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While biodiesel has been around for over a century, it has only become popular in the last decade or so as the green movement has accelerated. It is one of the only alternative fuels compatible with most commonly used diesel engines – usually only minimal motor adjustments are needed. Last month President Obama even announced new tax incentives to encourage its adoption.
If recent investments herald a growing trend, major advances in biofuel production are coming down the pipeline. Sapphire Energy has just secured a series C round of venture capital funding to the tune of $144 million for its algae-based oil production, Harvest Power closed a $110 million financing deal for its biomass power generation capabilities, and Mitsui Engineering and Inbicon – of Japan and Denmark respectively – just signed a licensing deal to bring ethanol biomass refineries to Southeast Asia.
Now could be the time for biodiesel and other biofuels to shine. According to a recent report released by auto industry data firm R.L. Polk & Co., hybrid vehicle owners returning to the car market are not purchasing another. In fact, only 35% of the owners polled said they bought another hybrid. The increased availability of alternative fuel vehicles – especially highly efficient new diesel models – almost certainly had a large effect on these buying habits.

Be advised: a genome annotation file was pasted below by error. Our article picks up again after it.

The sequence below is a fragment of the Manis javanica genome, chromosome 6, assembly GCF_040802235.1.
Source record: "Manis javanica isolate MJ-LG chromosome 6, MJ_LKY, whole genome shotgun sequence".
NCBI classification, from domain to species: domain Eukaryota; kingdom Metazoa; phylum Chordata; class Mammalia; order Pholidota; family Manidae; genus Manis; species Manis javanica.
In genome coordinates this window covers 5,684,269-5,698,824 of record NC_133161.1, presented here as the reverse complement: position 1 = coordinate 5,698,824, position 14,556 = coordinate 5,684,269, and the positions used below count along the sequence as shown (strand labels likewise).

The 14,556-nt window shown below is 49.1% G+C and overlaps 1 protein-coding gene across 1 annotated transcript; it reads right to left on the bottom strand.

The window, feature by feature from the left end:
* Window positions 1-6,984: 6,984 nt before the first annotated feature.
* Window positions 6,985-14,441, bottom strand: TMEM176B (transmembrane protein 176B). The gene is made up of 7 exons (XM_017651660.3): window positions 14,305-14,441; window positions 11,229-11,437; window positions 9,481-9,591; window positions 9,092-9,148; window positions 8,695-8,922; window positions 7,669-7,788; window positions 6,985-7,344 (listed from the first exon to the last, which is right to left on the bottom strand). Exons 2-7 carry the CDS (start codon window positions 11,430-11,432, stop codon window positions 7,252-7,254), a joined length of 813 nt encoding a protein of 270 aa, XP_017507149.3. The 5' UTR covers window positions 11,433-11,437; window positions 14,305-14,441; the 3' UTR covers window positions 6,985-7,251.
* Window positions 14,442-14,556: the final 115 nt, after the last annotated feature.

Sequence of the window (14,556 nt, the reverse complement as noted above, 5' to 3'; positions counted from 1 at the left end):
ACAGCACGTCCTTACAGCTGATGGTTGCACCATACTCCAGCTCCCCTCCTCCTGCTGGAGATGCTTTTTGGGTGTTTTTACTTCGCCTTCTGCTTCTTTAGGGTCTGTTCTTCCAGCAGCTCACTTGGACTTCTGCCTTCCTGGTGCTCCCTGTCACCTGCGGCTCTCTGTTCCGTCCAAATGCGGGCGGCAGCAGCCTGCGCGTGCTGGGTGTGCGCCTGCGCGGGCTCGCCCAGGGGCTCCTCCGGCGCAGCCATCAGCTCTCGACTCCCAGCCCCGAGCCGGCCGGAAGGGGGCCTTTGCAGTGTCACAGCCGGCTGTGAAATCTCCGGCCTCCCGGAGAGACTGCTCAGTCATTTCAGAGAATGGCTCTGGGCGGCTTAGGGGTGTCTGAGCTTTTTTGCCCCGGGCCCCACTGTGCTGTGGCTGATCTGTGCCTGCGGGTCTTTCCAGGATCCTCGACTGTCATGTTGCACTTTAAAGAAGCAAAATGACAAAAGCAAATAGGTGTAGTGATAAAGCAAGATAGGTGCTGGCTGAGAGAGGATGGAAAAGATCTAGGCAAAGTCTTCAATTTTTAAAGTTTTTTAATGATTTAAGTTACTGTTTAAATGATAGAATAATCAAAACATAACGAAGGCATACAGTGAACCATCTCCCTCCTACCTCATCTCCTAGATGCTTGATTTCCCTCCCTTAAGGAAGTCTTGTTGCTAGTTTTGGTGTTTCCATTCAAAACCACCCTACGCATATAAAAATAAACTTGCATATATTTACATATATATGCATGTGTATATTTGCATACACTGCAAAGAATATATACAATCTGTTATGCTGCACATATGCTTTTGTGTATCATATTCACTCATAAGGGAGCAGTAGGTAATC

Biodiesel and biofuels in general are environmentally friendly in the extreme. The plants they come from require existing carbon dioxide to grow, making them inherently carbon-neutral. They are renewable on a yearly basis at worst. And they can be made from existing waste and excess resources. It sure doesn’t hurt that some passing cars burning biodiesel smell like french fries either.
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